I’ve used my prized GEC A2900 as the driver valve. Although this valve has very similar electrical characteristics to an ECC81, it is actually an industrial computer type valve like the 5687, but with a gain of 60. It is more linear than the ECC81, is rare as hen’s teeth, goes for £200 NOS and guitarists kill for them as reverb drivers.

The result of the work is a much closer approach to the sound of the globe 45 than I had yesterday. The A2900 is great with the ST45, giving a big soundstage and a clear, crisp and clean sound with just the right amount of warmth and space to allow an ST to achieve 95% of the sound of a globe.
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Next job is to find something to use on the front part of the top plate, to cover up all the holes. For now though, I’m well chuffed.
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Paul Barker
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#111 Re: 45 SE

Post by Paul Barker »

Im glad you've found a better sound with the ST’s. Im living on very old memories but I dont recall the difference from ST to globe was quite so transforming. It was the most dramatic tube rolling Ive ever heard, and Ive done a lot of it. So It seems you may have solved it.
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Ray P
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#112 Re: 45 SE

Post by Ray P »

Cressy Snr wrote: Sat Jun 12, 2021 11:13 pm Next job is to find something to use on the front part of the top plate, to cover up all the holes. For now though, I’m well chuffed.
Maybe move the knobs to the front (cue DtB)? Perhaps replace them with some skirted retro types that fit snugly into the holes in the top plate?
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Dave the bass
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#113 Re: 45 SE

Post by Dave the bass »

...knobs....snugly.....holes.....

Trying to resist.... its not easy...aaarrrgggh!
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Cressy Snr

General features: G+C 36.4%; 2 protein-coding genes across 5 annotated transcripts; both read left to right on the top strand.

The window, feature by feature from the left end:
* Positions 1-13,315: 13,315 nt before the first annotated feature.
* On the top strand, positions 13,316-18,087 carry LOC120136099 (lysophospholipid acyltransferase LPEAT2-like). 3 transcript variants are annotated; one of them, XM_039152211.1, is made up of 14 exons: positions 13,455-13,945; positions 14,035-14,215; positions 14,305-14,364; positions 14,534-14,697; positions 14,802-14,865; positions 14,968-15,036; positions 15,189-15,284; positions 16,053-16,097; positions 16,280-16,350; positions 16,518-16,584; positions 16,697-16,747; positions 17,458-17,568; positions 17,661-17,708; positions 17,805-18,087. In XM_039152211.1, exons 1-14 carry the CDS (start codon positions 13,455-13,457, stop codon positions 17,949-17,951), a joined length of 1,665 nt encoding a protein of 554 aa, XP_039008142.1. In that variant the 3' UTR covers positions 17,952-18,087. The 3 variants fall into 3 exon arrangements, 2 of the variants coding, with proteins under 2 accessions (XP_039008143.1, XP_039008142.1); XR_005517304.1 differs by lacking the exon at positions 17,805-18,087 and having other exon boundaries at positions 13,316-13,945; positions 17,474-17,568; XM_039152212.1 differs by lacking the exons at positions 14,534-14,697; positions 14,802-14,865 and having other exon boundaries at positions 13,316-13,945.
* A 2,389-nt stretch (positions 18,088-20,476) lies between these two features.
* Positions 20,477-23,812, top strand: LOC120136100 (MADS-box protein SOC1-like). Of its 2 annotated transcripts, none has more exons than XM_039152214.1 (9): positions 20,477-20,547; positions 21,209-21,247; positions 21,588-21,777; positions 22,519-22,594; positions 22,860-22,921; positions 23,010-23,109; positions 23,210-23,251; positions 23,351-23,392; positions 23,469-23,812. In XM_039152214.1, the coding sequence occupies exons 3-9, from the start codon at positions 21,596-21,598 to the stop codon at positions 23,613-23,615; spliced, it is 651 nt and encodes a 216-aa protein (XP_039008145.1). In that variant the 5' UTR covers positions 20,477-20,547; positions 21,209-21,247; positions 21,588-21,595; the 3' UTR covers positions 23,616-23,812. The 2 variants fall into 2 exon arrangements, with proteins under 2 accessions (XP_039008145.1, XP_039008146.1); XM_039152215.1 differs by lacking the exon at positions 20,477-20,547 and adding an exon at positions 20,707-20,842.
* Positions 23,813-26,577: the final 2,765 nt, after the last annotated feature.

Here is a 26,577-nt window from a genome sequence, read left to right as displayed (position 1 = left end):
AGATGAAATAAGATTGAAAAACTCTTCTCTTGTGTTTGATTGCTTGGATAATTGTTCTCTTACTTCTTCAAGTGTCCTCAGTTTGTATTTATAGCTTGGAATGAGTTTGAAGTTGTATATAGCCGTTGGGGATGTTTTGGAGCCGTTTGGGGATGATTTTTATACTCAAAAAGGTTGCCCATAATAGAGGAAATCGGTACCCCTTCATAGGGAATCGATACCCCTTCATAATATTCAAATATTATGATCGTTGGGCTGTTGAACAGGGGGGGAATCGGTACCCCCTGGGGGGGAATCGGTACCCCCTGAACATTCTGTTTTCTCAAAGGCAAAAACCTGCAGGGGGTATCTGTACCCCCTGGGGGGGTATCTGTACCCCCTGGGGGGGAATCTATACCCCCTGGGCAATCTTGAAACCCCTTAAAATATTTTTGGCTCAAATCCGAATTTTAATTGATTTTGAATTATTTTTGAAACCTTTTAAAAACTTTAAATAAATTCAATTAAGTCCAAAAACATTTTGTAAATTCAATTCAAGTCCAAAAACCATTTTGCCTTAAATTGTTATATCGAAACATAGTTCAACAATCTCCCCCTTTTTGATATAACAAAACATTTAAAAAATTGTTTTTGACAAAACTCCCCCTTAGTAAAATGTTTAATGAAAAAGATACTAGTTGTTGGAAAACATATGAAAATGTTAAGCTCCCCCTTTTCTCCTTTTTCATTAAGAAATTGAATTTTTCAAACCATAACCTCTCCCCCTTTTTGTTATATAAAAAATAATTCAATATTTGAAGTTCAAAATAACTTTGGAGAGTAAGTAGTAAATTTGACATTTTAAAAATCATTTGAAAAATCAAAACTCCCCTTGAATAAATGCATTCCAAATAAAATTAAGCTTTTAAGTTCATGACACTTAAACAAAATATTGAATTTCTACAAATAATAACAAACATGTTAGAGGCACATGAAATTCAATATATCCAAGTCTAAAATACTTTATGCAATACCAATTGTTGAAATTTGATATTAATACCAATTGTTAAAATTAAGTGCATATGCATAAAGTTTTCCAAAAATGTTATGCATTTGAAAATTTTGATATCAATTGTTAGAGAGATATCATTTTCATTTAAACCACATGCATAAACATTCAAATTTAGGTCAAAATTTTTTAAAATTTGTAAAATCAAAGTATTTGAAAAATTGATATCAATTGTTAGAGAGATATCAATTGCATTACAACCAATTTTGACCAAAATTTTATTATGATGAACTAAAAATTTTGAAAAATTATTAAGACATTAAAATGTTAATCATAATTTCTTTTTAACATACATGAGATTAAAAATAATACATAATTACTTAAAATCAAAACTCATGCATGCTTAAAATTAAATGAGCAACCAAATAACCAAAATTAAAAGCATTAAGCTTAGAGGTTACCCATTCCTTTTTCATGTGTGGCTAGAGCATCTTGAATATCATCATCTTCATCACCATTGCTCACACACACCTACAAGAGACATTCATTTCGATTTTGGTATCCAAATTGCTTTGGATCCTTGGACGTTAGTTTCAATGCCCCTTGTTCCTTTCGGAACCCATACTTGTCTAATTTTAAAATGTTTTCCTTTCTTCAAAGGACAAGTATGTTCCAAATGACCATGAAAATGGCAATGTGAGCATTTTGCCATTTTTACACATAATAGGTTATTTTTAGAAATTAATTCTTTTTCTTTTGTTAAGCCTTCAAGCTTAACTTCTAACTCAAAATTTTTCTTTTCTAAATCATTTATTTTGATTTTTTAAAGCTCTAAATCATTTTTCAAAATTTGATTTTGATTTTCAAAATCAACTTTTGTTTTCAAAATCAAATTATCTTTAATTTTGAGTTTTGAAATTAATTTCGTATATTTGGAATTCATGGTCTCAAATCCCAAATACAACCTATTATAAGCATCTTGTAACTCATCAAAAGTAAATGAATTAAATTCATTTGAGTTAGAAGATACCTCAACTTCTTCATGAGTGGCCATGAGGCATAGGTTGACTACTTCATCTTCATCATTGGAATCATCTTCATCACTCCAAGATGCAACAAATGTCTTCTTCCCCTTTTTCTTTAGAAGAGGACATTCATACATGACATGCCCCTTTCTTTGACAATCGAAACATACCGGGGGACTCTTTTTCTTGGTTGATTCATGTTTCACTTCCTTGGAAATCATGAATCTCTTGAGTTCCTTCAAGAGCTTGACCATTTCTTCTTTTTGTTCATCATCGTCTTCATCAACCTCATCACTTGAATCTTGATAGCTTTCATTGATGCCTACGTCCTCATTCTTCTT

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#114 Re: 45 SE

Post by Cressy Snr »

Paul Barker wrote: Sun Jun 13, 2021 6:55 am I’m glad you've found a better sound with the ST’s…
…So It seems you may have solved it.
Yep, it seems to have worked out nicely.
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Cressy Snr
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#115 Re: 45 SE

Post by Cressy Snr »

Ray P wrote: Sun Jun 13, 2021 7:50 am
Maybe move the knobs to the front (cue DtB)? Perhaps replace them with some skirted retro types that fit snugly into the holes in the top plate?
I’ve decided to use something I used years ago: guitar pick-guard material.
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I didn’t use much on the above amp (the pearlescent red strip) but it is tough stuff and looks very good if implemented properly.
It comes in blank sheets 18” x 12” for use by custom guitar builders. The aim is to make all the bolts invisible apart from a half inch margin all round where the top plate attaches to the wood frame. It won’t be pearlescent red, it’ll be more subdued this time.
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Nick
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#116 Re: 45 SE

Post by Nick »

AFAIK it's called traffolite. At least thats what it was called from Pearson's engravers in Halifax.
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Ali Tait
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#117 Re: 45 SE

Post by Ali Tait »

Thats the stuff. We used to use it for all the labels on control panels.
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Nick
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#118 Re: 45 SE

Post by Nick »

Ali Tait wrote: Sun Jun 13, 2021 3:28 pm Thats the stuff. We used to use it for all the labels on control panels.
Ditto.
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Cressy Snr
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#119 Re: 45 SE

Post by Cressy Snr »

Spent a while today doing a mod to the rectifier scheme, so that either 5 or 4V rectifiers, can be used depending on which socket you plug into. The 5V octal socket is at the rear, with the 4V socket in front of it.
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A Mazda UU4 is in use at the moment. The octal socket for 5V rects can just be seen at the back.

I like these Mazda UU* rectifiers. I’m a sucker for how they look. Don’t care how they sound :lol:
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Cressy Snr
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#120 Re: 45 SE

Post by Cressy Snr »

This UU4 works beautifully, allowing an even bigger soundstage. It’d be thrashed to destruction with 2A3s and whatever was driving them (max output current is 120mA) but it is cruising running 45s and an A2900 at 75mA total and seems to be in its element.
It’s a British/American valve alliance that certainly delivers the sonic goods. Very, very nice sound.

TBH, I’d forgotten just how valuable these little audio meet-ups can be.